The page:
Democrats are pulling out the stops to push their latest massive spending bill through without any Republican support. It was not clear on Saturday afternoon when the Senate would begin debate on the ironically named “Inflation Reduction Act.”
Senators were preparing for a marathon session that could go late into the night. Senate Majority Leader Chuck Schumer (D-NY) was expected to make announcements at some point Saturday evening about the plans to move forward.
Schumer threw things into gear after securing a compromise with Sen. Kyrsten Sinema (D-AZ), who had been the last Democrat holdout after Sen. Joe Manchin (D-WV) agreed to go along with the measure about a week ago. The bill must receive the support of all 50 Senate Democrats to advance as a budget reconciliation item, as no GOP support is expected.
The final text of the bill had still not been released by Saturday afternoon, although some draft legislation was released last week. Those drafts were before the compromise was reached with Sinema.
After the debate is opened on the bill, both sides of the aisle will be allowed 10 hours of debate before the final floor vote can be held. Some Republican senators have said they expect debate to last more than 12 hours. It is not known yet if any GOP members will stage a traditional filibuster by holding the floor as long as possible.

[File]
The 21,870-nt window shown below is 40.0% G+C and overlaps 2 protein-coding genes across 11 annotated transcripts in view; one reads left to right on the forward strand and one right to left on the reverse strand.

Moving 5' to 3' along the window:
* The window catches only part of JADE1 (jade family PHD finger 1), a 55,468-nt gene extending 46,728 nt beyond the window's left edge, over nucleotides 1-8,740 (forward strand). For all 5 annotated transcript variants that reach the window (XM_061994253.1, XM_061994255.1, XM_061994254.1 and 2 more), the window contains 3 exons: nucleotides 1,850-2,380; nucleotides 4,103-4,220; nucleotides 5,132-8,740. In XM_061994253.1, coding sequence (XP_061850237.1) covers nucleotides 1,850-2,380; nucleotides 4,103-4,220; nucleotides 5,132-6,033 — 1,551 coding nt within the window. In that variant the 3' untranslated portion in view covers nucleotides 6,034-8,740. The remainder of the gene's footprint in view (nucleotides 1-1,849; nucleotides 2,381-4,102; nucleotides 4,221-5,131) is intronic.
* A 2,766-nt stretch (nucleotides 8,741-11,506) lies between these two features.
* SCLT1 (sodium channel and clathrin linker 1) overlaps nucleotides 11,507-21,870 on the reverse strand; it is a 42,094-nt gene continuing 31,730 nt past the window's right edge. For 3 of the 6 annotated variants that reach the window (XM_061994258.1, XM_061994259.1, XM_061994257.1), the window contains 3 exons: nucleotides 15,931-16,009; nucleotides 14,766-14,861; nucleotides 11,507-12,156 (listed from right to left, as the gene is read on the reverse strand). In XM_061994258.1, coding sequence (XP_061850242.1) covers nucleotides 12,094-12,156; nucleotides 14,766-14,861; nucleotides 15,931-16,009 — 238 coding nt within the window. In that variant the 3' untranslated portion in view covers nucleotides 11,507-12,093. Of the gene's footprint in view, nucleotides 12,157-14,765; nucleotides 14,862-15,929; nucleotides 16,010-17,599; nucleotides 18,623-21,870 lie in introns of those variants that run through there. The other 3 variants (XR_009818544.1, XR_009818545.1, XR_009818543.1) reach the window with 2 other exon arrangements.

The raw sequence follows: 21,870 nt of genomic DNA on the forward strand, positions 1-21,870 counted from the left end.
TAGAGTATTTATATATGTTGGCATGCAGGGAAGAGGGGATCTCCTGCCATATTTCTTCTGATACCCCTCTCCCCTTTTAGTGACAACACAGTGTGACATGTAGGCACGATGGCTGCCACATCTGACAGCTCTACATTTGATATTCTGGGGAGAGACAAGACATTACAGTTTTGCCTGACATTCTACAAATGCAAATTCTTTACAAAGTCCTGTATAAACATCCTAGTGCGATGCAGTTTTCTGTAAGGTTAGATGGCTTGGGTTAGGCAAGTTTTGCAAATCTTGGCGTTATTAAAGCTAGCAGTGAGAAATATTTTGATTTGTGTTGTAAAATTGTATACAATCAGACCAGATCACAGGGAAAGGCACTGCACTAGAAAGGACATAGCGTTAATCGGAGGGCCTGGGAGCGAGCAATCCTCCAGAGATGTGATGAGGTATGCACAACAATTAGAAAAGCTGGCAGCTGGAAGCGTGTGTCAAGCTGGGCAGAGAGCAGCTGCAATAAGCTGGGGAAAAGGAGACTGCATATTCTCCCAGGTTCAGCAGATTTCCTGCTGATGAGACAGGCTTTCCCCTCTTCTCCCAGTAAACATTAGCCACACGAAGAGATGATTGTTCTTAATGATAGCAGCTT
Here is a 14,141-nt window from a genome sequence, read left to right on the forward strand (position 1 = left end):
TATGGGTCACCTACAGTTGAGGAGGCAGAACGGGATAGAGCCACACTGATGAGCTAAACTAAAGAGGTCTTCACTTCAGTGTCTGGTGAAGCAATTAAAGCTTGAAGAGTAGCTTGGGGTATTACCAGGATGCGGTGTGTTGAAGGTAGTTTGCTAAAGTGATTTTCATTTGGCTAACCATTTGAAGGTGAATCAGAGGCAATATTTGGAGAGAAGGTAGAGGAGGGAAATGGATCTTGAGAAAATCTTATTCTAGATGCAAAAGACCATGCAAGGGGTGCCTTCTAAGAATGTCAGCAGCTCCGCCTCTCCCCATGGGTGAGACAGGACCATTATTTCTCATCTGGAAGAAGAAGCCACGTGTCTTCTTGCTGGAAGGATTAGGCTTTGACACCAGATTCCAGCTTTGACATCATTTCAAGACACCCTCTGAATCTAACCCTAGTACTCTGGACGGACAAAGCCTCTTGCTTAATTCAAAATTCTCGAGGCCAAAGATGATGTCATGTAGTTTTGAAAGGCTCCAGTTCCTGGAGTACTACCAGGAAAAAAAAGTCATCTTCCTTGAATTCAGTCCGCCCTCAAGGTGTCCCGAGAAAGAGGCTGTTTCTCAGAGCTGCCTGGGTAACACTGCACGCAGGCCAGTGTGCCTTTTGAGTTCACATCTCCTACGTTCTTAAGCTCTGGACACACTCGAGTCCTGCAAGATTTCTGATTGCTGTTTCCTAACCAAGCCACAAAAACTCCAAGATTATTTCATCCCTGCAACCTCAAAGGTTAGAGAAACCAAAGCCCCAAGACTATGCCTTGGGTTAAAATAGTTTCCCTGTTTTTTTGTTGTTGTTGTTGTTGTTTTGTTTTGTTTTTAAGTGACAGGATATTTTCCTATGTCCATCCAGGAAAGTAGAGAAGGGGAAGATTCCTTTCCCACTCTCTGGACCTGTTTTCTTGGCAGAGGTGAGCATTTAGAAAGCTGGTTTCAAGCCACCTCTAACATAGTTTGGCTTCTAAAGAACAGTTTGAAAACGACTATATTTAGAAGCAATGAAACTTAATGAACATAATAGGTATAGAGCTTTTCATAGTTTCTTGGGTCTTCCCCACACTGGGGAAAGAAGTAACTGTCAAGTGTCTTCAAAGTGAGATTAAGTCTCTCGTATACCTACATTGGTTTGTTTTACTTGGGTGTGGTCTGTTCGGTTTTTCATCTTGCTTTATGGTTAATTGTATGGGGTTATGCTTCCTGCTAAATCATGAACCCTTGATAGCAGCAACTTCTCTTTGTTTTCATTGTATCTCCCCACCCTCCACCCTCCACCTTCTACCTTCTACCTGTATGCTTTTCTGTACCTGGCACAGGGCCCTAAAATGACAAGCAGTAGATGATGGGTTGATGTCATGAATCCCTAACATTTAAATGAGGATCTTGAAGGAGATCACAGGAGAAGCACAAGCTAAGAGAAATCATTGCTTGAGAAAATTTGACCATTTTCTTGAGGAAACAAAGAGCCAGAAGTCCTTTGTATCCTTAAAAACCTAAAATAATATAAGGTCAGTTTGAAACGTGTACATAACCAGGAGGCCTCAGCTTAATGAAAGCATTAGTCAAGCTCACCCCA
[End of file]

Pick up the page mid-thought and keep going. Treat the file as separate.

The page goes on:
Schumer faces another issue in getting the bill approved. Unlike the House, which enacted rules allowing proxy voting with conditions at the onset of the COVID-19 pandemic, the Senate still requires members to be present in the chamber in order to vote.
Senate Democrats have embraced a “Don’t Test, Don’t Tell” approach this weekend in their efforts to ram the new $764 billion in mostly Green New Deal spending through before their scheduled recess. A single positive COVID-19 test could wreck their plans, so they have decided to just skip the testing requirements.
A senior Senate aide told Tara Palmeri of Puck Reports that there would not be a delay in the vote on the spending bill even in the event a Democrat member does test positive for COVID-19. The unnamed aide said the no testing policy is “not an official mandate but we all know we’re not letting COVID get in the way” and added, “The deal is happening. Less testing, just wear masks and get it done.”
For his part in “Don’t Test, Don’t Tell,” Schumer only said that Democrats are “going to stay healthy.”